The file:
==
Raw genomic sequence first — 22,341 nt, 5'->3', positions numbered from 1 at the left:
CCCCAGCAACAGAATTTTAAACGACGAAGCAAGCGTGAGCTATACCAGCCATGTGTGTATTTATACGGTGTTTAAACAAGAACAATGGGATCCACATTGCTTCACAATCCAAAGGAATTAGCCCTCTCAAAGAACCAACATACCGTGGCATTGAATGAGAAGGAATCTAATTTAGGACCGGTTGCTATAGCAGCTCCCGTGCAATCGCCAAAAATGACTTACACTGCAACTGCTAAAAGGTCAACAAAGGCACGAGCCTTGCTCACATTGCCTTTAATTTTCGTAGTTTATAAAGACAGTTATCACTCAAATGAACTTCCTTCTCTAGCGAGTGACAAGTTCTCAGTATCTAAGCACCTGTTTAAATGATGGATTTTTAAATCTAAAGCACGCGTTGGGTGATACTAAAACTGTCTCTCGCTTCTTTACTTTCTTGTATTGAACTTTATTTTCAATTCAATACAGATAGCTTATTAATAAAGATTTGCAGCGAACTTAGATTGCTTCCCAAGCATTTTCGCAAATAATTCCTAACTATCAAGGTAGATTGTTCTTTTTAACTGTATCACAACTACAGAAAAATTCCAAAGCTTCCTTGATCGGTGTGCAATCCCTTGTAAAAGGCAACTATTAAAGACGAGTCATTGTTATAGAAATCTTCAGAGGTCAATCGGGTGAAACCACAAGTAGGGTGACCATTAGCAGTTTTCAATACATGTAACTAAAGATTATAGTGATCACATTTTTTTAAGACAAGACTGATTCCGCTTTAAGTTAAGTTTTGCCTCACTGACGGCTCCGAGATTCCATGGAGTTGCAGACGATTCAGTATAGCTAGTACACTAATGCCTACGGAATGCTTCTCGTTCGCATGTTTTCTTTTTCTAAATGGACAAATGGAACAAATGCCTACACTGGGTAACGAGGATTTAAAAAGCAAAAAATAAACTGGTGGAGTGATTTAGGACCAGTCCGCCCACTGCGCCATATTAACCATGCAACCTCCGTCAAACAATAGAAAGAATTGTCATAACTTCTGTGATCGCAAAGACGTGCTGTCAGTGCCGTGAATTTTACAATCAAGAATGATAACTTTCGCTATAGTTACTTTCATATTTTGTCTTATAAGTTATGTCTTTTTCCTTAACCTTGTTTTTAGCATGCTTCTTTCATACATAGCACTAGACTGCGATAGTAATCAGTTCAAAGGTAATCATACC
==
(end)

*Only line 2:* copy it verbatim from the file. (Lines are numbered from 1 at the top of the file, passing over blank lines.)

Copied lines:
CCCCAGCAACAGAATTTTAAACGACGAAGCAAGCGTGAGCTATACCAGCCATGTGTGTATTTATACGGTGTTTAAACAAGAACAATGGGATCCACATTGCTTCACAATCCAAAGGAATTAGCCCTCTCAAAGAACCAACATACCGTGGCATTGAATGAGAAGGAATCTAATTTAGGACCGGTTGCTATAGCAGCTCCCGTGCAATCGCCAAAAATGACTTACACTGCAACTGCTAAAAGGTCAACAAAGGCACGAGCCTTGCTCACATTGCCTTTAATTTTCGTAGTTTATAAAGACAGTTATCACTCAAATGAACTTCCTTCTCTAGCGAGTGACAAGTTCTCAGTATCTAAGCACCTGTTTAAATGATGGATTTTTAAATCTAAAGCACGCGTTGGGTGATACTAAAACTGTCTCTCGCTTCTTTACTTTCTTGTATTGAACTTTATTTTCAATTCAATACAGATAGCTTATTAATAAAGATTTGCAGCGAACTTAGATTGCTTCCCAAGCATTTTCGCAAATAATTCCTAACTATCAAGGTAGATTGTTCTTTTTAACTGTATCACAACTACAGAAAAATTCCAAAGCTTCCTTGATCGGTGTGCAATCCCTTGTAAAAGGCAACTATTAAAGACGAGTCATTGTTATAGAAATCTTCAGAGGTCAATCGGGTGAAACCACAAGTAGGGTGACCATTAGCAGTTTTCAATACATGTAACTAAAGATTATAGTGATCACATTTTTTTAAGACAAGACTGATTCCGCTTTAAGTTAAGTTTTGCCTCACTGACGGCTCCGAGATTCCATGGAGTTGCAGACGATTCAGTATAGCTAGTACACTAATGCCTACGGAATGCTTCTCGTTCGCATGTTTTCTTTTTCTAAATGGACAAATGGAACAAATGCCTACACTGGGTAACGAGGATTTAAAAAGCAAAAAATAAACTGGTGGAGTGATTTAGGACCAGTCCGCCCACTGCGCCATATTAACCATGCAACCTCCGTCAAACAATAGAAAGAATTGTCATAACTTCTGTGATCGCAAAGACGTGCTGTCAGTGCCGTGAATTTTACAATCAAGAATGATAACTTTCGCTATAGTTACTTTCATATTTTGTCTTATAAGTTATGTCTTTTTCCTTAACCTTGTTTTTAGCATGCTTCTTTCATACATAGCACTAGACTGCGATAGTAATCAGTTCAAAGGTAATCATACC